So when Lehmann speaks of England's batsmen it is not only of their weaknesses but also of traits his side can - nay, must - learn from. "We know them pretty well because they've had a similar side over a period of time now, which is an advantage I think," he said. "For us it's case of making sure we've ticked all those boxes and actually making sure that we're ready to go. So we are talking about cricket, about each player, doing everything behind the scenes to make sure we implement that in the game."

Daniel Brettig is an assistant editor at ESPNcricinfo. He tweets here

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Posted by landl47 on (July 9, 2013, 5:02 GMT)

One interesting thing is that although England's batting line-up is vastly more experienced than Australia's, the Australian batting line-up is older than England's. The England line-up of Cook, Root, Trott, Pietersen, Bell, Bairstow and Prior have 398 tests between them and a total age of exactly 200 years, average 28. Australia's line-up, which I anticipate will be Watson, Rogers, Cowan, Hughes, Clarke, Smith and Haddin, have 226 test between them and 213 years, average age 30. Aus has two 35-year olds in Rogers and Haddin, while England's senior batsman is Pietersen, who just turned 33. Even England's youngsters, Root and Bairstow, at 22 and 23 respectively, are younger than Australia's Hughes and Smith, both 24. Bringing in Warner only slightly raises the number of tests and Khawaja would actually lower the number.

Older but less experienced wouldn't seem to be a good combination. The bowling line-ups are more conventional- England's is older but a lot more experienced.

Posted by Nicely_Time.Man on (July 8, 2013, 17:56 GMT)

@Yes Valkyries I'm agree to you Cowan or Warner should bat on no.3 position. No need of khawaja he got too many chances his SR is also very poor. Cowan can resist. @Mary786 you are the person who told khawaja instead of Hughes and we need batsman like Cowan & Khawaja. Now what happen here? We know that Khwaja is from your homeland but here he is representing Australia not your nation Pak. your always mediocre comments from your side is acceptable but not appreciable. Other batsmen are eagerly waiting for opportunity to perform and impact. and what is the relation between Arthur gone and khawaja's performance?

Posted by AKS286 on (July 8, 2013, 16:29 GMT)

S.Marsh is the next Hodge or may be Rogers. players like below standards khawaja, Cowan, Hughes, Waste, lyon,Starc & Warner are getting chance and chance but players like Hussey. Hodge, Marsh, Smith, Haddin, Johnson, Hauritz, Krezja, Beer, Klinger, Cosgrove, Bailey, Forrest, Ferguson, Paine,Boyce,etc are out completely. VC is the farewell gift of Haddin (Ashes is the last test series for him). Now everyone knows that special fans feeling towards khawaja & Fawad in every comment OMG.

Posted by AKS286 on (July 8, 2013, 15:24 GMT)

Centuries interesting, but it depends upon at which inning it has been score. You can't expect centuries from top 4. A single century by an opener and rest century partnership will build the mammoth score. Opening partnership is more important because the main strike bowler Jimmy is more dangerous with new ball and he showed in CT that he can bowl reverse swing with new ball so, opening stands & couple of half century partnership can do it.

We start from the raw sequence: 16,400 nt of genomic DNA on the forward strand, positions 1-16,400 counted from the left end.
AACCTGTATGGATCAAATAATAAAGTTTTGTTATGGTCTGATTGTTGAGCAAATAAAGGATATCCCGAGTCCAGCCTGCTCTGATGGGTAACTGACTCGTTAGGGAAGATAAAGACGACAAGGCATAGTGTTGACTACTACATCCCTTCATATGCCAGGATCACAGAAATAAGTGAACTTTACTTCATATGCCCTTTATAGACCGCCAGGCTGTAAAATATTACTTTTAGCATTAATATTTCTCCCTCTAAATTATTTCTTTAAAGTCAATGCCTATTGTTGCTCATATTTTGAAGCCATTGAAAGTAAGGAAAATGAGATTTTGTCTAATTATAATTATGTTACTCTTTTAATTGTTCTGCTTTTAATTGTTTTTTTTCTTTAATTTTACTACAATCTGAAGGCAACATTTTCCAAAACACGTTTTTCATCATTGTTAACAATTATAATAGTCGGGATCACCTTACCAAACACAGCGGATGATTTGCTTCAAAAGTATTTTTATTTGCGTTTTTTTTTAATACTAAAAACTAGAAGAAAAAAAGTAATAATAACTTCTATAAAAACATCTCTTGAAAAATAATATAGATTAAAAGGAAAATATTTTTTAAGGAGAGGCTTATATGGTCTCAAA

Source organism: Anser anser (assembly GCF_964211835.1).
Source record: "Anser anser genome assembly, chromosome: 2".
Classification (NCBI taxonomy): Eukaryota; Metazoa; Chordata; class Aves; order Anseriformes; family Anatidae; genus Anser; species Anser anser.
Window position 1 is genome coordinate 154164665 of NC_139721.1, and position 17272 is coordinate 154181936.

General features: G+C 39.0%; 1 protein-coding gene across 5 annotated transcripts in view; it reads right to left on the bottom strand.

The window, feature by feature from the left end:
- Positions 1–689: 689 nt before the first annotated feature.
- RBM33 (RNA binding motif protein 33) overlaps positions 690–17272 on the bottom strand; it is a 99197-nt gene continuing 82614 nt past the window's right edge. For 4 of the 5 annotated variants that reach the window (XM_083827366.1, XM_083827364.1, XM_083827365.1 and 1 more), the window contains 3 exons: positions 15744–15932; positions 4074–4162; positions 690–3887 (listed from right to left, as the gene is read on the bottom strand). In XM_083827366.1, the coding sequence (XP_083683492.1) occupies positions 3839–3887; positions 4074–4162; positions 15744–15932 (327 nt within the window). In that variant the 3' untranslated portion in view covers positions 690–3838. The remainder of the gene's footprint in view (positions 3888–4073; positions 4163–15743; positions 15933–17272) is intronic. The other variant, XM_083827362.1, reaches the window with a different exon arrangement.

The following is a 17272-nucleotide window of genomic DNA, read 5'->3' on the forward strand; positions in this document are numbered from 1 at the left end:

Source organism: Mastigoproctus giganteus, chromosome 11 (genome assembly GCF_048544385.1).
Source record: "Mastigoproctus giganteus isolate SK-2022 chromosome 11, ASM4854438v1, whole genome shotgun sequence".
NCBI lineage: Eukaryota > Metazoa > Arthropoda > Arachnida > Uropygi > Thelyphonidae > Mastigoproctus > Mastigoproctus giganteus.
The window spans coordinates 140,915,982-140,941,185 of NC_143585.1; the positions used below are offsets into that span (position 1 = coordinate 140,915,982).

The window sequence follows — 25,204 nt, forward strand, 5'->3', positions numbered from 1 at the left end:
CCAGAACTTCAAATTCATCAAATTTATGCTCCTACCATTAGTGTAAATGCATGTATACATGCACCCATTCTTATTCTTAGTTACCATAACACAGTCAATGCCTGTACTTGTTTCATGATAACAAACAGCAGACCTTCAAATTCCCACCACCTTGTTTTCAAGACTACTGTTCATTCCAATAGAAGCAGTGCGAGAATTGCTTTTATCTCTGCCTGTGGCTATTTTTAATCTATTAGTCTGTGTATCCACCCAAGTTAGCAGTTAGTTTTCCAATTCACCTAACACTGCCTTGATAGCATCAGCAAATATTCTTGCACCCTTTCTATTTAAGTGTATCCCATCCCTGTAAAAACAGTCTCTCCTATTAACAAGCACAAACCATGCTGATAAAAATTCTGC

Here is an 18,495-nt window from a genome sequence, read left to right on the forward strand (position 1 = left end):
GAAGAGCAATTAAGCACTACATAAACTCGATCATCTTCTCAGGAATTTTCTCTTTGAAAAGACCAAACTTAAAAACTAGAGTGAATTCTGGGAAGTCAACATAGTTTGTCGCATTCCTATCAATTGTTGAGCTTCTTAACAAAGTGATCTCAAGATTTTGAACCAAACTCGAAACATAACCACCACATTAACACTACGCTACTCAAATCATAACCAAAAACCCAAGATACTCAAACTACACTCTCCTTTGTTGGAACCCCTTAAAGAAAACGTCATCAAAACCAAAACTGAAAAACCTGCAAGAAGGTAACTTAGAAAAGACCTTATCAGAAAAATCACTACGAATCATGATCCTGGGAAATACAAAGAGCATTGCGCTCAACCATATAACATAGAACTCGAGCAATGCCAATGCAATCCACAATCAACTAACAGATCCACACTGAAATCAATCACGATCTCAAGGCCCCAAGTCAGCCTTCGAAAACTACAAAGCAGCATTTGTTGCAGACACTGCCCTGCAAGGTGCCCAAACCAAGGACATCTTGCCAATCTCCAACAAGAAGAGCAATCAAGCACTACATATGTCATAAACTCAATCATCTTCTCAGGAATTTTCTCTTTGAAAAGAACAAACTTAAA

Posted by Yes.Valkyries on (July 8, 2013, 14:53 GMT)

Shaggy076 Mate for Mary786 Australian team is all about Khawaja, His comments starts from Khawaja and end with Khawaja. Leave him If Lyon & Agar fails then Fawad will be added in his bucket. Cowan is ahead of Khawaja, Cowan can also steady middle order if he bats in middle order. i think smith proved himself that he deserve a place. After a good performance in India Moises deserve a place as an allrounder. If Watto & Rogers open then Cowan at no.3/4 is a good choice.

Posted by Mayan820 on (July 8, 2013, 12:47 GMT)

The English are going to win the home series as well as the series in Australia . . . by what margin is a much more tricky question. You would think that the Ausies will draw one test back, maybe two, in each series. The English have not gotten where they are for lack of knowing the game of cricket, backwards, and are are more than a handful to contain in their own conditions, just ask the Proteas. The latter escaped with a series win the last time these two sides met, but it was very far from a pushover. As a Protea supporter I am rather going to enjoy this battle. Hope these two sides thoroughly tire one another out so that the Proteas and India can just come and mop up what is left of them.

Posted by Shaggy076 on (July 8, 2013, 7:29 GMT)

Mary786- I have nothing against Khawaja but sorry to break it to you 190 runs at 30 isn't great form if he was in line for first test he would have played the last warm up game. what advantage does australia have by leaving him out of that game and playing him in the first test? Answer is none. just breaking the news to you now rather than building up your hopes

Posted by satishchandar on (July 8, 2013, 7:14 GMT)

Those were days.. Langer, Haydos, Punter, Martyn, Lehmann/Symonds/Clarke, Gilchrist all capable of scoring a counter attacking 100 and demoralising the opponents within no time.. Even if the current crop dont do it with same flouruishness, they got to do the job atleast like English men.. None apart from KP and Prior are flamboyant but every single batsman knows their limitations and plays according to it.. Don't let the occasion take over your inhibition.. Play every ball on merit and put huge price on your wicket.. Score will obviously follow.. My Aussie 11 would be, Watson, Rogers, Cowan(would still pick him for his ability to stay in wicket and big score might be around corner. 1 100 might bring in many to), Clarke, Khawaja, Haddin(I would play him at 6 certainly. Looks second best batsman after pup in the squad), Smith, Pattinson, Starc, Siddle, Agar(With loads of right handers, England knows how to tackle off spinner unless he is Ajmal)..